White’s legacy lives on in the fact that “her popularity helped to open previously closed doors for talented blacks who followed (Black Past).” A Maritime newspaper, the Halifax Chronicle-Herald, once dubbed her the “singer who broke the colour barrier in Canadian classical music (Historica Canada).” Due to her lifelong achievements, and contribution to the Black community, “White was named a ‘person of national historic significance’ by the Government of Canada (Canadian Encyclopedia),” in 1995. White was also awarded with a stamp of herself in 1999, a sculpture in front of a Baptistst Church in her hometown in 2004, and an award in her name, the Portia White Prize, which is given every year to “an outstanding Nova Scotian in the arts (Canadian Encyclopedia).” White was also awarded the Dr. Helen Creighton Lifetime Achievement Award posthumously in 2007 (Canadian Encyclopedia).



King, B. N., So, J. K., and McPherson, J. B. (June 21, 2007). Portia White. Canadian Encyclopedia. Retrieved from

Portia White. Historica Canada. Retrieved from

White, Portia (1911-1968). Black Past. Retrieved from


For Full Version of Semaji November 2017 Click Here

By Yvonne Sam (Chairman of the Rights and Freedoms Committee)
Originally Published in Huffington Post, November 27, 2017


The cancellation of systemic racism hearings means that there will be no focus on understanding the perilous effects of the problem on visible minorities’ well-being.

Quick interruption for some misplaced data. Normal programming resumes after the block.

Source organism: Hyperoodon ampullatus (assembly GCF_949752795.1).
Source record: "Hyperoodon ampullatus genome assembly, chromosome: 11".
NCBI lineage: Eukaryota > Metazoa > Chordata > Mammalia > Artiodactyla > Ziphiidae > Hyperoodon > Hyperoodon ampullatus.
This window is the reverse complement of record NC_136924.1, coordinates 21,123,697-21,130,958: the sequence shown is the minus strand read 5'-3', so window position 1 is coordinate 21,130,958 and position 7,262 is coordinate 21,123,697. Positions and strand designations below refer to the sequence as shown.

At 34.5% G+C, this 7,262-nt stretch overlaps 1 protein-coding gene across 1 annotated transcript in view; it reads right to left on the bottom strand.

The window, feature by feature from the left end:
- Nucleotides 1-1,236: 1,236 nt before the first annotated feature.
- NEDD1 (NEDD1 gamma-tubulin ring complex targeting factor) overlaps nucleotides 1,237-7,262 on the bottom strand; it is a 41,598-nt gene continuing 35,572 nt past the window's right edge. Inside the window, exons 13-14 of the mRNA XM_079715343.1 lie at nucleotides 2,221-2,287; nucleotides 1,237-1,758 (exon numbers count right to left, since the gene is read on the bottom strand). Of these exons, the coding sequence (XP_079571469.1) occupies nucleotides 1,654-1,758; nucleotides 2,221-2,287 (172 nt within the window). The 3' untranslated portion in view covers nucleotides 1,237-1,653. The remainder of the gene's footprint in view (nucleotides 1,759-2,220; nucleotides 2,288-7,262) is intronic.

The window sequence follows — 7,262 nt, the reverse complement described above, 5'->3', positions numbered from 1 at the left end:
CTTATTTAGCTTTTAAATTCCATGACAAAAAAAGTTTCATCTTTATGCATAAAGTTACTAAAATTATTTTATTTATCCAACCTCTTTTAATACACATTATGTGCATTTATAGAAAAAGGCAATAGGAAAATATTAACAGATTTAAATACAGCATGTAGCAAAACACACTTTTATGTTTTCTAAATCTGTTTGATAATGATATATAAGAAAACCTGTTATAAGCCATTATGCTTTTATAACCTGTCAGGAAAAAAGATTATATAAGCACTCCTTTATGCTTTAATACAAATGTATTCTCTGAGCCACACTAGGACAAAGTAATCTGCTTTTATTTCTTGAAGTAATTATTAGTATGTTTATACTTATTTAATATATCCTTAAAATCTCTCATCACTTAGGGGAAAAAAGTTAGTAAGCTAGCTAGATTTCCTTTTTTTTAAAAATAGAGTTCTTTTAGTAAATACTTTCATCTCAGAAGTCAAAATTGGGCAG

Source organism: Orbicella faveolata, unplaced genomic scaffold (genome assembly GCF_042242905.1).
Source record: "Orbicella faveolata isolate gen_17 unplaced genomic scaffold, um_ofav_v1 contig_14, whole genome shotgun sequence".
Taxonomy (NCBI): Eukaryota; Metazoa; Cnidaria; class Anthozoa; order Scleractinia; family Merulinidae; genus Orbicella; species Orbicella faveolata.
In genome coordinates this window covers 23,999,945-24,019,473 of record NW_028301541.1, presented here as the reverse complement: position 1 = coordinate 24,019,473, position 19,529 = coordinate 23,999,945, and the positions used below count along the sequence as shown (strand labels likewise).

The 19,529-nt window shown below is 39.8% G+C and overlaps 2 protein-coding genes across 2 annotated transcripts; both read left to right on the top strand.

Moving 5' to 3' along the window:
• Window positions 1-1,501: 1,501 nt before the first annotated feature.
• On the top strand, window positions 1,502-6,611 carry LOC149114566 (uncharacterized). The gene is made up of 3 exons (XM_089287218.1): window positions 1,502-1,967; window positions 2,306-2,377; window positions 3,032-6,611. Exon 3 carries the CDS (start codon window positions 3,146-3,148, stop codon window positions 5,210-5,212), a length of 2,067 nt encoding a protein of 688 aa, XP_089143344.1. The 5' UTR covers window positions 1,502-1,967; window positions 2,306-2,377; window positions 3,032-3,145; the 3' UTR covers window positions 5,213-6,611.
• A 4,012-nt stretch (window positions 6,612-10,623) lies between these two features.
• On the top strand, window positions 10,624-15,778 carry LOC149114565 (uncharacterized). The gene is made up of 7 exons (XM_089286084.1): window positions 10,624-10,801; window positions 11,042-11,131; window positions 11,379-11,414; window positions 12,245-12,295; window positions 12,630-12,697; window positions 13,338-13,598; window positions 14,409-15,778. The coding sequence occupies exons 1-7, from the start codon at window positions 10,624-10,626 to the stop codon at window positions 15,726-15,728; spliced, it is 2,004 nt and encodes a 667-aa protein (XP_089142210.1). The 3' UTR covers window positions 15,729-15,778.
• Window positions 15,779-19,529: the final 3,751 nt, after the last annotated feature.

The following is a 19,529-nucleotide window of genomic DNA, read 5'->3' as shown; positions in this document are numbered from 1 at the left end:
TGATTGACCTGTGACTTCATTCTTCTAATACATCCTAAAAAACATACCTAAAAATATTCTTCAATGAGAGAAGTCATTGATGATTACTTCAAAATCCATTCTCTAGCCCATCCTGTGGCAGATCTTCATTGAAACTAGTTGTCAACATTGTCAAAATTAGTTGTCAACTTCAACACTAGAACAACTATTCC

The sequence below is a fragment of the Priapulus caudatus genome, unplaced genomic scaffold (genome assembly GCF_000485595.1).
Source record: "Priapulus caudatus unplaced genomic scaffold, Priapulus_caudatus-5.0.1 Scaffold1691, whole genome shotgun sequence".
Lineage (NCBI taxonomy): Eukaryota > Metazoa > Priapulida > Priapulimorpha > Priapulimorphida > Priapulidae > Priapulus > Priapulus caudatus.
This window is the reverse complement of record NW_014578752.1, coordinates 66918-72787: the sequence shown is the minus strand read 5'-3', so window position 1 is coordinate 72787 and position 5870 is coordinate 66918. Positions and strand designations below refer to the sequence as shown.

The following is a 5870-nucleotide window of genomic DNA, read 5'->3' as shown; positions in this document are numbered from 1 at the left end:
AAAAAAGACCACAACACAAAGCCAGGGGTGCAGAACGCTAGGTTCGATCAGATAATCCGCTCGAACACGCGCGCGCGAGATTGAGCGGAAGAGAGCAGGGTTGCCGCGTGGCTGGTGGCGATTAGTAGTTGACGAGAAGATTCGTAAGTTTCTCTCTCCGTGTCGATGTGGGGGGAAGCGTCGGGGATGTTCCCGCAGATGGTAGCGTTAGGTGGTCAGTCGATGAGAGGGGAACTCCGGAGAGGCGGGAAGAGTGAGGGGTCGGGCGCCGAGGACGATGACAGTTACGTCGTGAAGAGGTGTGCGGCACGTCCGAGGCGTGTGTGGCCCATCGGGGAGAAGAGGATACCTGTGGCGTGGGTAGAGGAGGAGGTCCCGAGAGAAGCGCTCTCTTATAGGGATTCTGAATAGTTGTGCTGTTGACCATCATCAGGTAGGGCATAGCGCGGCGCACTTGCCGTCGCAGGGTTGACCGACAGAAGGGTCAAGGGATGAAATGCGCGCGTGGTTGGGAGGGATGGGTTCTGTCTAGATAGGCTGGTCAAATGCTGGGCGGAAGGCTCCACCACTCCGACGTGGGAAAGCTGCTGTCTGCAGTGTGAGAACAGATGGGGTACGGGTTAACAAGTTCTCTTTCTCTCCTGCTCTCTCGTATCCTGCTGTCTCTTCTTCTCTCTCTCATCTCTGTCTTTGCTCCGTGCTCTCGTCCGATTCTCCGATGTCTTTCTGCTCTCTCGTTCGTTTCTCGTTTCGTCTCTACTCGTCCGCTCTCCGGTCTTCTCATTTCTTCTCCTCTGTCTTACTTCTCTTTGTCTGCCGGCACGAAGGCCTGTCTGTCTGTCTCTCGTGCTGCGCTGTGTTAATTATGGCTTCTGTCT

After Québec Solidaire MNA, Amir Khadir, tabled a 2,662-signature petition in the province’s National Assembly, calling for “a consultation commission on systemic racism” to be created, Premier Philippe Couillard’s government announced that it would look into the issue.

Then, in May, Kathleen Weil, immigration, diversity and inclusion minister, unveiled plans for a public consultation on systemic discrimination and racism in Quebec, which was scheduled to start in September.

Public consultations would address discrimination in employment, education, health care, housing, public security and culture. Premier Couillard mandated the Quebec Human Rights Commission to organize and lead the consultations, with the aim to put forward concrete and permanent solutions that engage all of Quebec society in combating these problems.

The commission would submit recommendations to the government, which was expected to release the findings and an action plan next spring.

In April, just a month before plans were set to be revealed, the Parti Quebecois accused the Couillard government of playing with fire. The party launched a petition against the commission.

On Oct. 18, the Couillard government announced an overhaul to the controversial initiative, cancelling systemic racism hearings and changing the focus to economic opportunities for visible minorities and immigrants.

“Blacks, along with other racialized people, have been left out in the cold and they cannot afford to be put on hold.”

In addition, Weil lost her immigration and diversity portfolio to David Heurtel. The project is now called “the commission on valuing diversity and fighting against discrimination.” I hope that there are no plans to sweep racism under the rug, as the emanating dust would be too much.

My recent column, “Political Demission at the Quebec Human Rights Commission,” is now being revisited, because there has been no response to the announced cancellation.

Quebec appears blind to the reality of racism and discrimination, and also the possibility of ensuing pain — a pain that unleashes itself in structural circles, meanders through the docks of courtrooms, finally ending in the unjustifiable deaths at the hands of law enforcers.